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Bronchiectasis and recurrent pulmonary infections

Reviewed By Microbiology, Tuberculosis & Pulmonary Infections Assembly

Submitted by

Julie Jarand MD


National Jewish Medical and Research Center

Denver, CO

Shannon Kasperbauer MD

Faculty Member

National Jewish Medical and Research Center

Denver, CO

Charles L. Daley MD

Faculty Member

National Jewish Medical and Research Center

Denver, CO

Submit your comments to the author(s).


A 59-year-old female never-smoker presents with a history of recurrent lower respiratory tract infections and cough. She developed her first episode of pneumonia at age 33 and has experienced lower respiratory tract infections approximately one to three times per year since that time. Exacerbations typically consist of increased cough and sputum production, significant fatigue and mild-to-moderate shortness of breath on exertion. Her symptoms improve for a few months with a course of oral antibiotics (and/or prednisone). She reports occasional low-grade fevers but no chills, night sweats or weight loss. She has had no improvement with the use of inhaled steroid and long-acting bronchodilator therapy. Her only medications are venlafaxine and intermittent antihistamine use.

Her past medical history is significant for left breast cancer which was treated with mastectomy as well as adjunctive radiation and chemotherapy. During follow-up with her oncologist, a right lower-lobe pulmonary nodule was noted on chest radiograph and was subsequently shown to have increased uptake on PET scan. Computer tomography (CT) guided biopsy showed granulomatous inflammation and no evidence of malignancy. Chest CT at that time revealed bronchiectasis, most prominent in lower lobes.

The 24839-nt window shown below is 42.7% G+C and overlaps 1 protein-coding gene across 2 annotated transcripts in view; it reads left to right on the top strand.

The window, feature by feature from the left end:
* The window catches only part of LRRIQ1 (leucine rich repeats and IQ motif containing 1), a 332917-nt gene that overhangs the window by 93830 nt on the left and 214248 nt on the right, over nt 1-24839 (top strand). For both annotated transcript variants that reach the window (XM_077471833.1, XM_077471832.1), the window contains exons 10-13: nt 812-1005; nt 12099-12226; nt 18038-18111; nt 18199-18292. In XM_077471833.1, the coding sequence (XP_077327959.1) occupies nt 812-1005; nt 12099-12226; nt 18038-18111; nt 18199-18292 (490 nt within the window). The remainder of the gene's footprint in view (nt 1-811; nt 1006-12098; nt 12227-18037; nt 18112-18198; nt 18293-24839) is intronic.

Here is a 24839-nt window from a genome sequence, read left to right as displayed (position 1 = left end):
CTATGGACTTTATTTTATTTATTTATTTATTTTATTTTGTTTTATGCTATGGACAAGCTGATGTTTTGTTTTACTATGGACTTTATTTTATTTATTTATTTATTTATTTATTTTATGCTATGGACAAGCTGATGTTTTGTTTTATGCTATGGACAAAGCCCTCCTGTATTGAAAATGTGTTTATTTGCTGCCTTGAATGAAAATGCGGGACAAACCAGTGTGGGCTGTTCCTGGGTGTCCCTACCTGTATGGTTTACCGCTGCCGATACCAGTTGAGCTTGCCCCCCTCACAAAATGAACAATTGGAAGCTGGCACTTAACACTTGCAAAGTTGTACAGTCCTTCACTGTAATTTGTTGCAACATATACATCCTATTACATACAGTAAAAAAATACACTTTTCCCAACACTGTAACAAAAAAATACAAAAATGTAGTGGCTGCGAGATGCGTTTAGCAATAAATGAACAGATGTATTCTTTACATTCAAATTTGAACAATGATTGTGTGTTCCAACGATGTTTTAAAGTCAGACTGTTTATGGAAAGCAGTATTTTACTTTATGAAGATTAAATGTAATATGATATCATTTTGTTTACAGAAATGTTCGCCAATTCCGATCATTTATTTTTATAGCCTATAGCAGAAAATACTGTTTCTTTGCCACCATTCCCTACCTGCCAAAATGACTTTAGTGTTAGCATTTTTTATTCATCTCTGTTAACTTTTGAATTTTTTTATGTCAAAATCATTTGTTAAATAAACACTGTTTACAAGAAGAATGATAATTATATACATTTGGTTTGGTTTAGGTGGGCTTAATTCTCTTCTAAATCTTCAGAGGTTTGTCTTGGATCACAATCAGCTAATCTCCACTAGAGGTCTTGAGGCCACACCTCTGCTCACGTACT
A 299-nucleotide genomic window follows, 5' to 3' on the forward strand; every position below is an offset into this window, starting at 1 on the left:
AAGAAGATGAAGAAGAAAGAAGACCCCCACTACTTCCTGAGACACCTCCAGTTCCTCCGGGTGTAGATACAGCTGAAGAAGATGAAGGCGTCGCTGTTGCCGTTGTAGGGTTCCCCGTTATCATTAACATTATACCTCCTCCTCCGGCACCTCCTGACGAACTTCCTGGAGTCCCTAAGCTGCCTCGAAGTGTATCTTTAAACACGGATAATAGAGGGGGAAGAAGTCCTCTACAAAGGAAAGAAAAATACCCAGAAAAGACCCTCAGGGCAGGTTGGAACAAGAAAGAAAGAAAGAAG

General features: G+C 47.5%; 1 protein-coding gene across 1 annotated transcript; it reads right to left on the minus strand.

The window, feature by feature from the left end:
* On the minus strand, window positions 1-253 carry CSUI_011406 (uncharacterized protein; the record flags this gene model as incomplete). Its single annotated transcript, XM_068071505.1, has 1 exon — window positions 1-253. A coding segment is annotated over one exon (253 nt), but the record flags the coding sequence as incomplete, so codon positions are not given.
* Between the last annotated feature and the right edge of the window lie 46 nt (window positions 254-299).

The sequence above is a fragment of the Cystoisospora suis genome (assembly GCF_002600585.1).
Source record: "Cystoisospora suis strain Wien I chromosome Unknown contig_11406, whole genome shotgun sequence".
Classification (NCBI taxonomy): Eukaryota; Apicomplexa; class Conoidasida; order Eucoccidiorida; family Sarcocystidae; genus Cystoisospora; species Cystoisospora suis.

The patient works as a high school chemistry teacher. She has dogs and cats at home but no other exposures. She reports her tuberculin skin test to be positive for several years although she has no known tuberculosis exposure. Her family history is significant for her mother who had recurrent respiratory infections as a young adult and died at the age of 35 from respiratory failure. Review of systems was positive for intermittent heartburn symptoms and postnasal drip but no sinus congestion.

Physical Exam

The patient was in no distress and she was afebrile with an oxygen saturation of 95% on room air. There was no cervical or axillary lymphadenopathy. Respiratory exam revealed good breath sounds bilaterally with no crackles or wheeze. Cardiac exam was unremarkable. Her abdomen was nontender with no hepatosplenomegaly.


Normal complete blood count, electrolytes, creatinine, calcium

Normal liver transaminases and total bilirubin

Normal C-reactive protein

Normal immunoglobulin levels (IgG, IgM, IgA, IgE)

Skin testing for Aspergillus sp. - negative

Negative ANA, rheumatoid factor, anti-SSA & SSB

Cystic fibrosis testing for 97 mutations was negative

Alpha-1 antitrypsin level – 21 mg/dL (normal 72-192 mg/dL)

Esophagram – mild reflux to distal esophagus

Tailored barium swallow – mild hypopharyngeal dysmotility

PFTs    -FEV1 2.16L (83% predicted)

            FVC 2.86L (85% predicted)

            FEV1/FVC 76%

No bronchodilator response

TLC 107%

RV 176%

DLCO 66%

Chest CT – moderately severe varicoid and cystic bronchiectasis involving multiple lobes with lower lobe predominance. Scattered centrilobular nodularity and linear opacities present. No evidence of emphysema. Patchy airtrapping is present on expiratory views. (Figure 1)


Bronchoalveolar lavage– Mycobacterium abscessus

Sputum– Mycobacterium abscessus, rare Staphylococcus aureus, rare yeast.


Figure 1. High-resolution chest CT

Question 1

Which of the following is the most likely condition to be associated with bronchiectasis in this patient?


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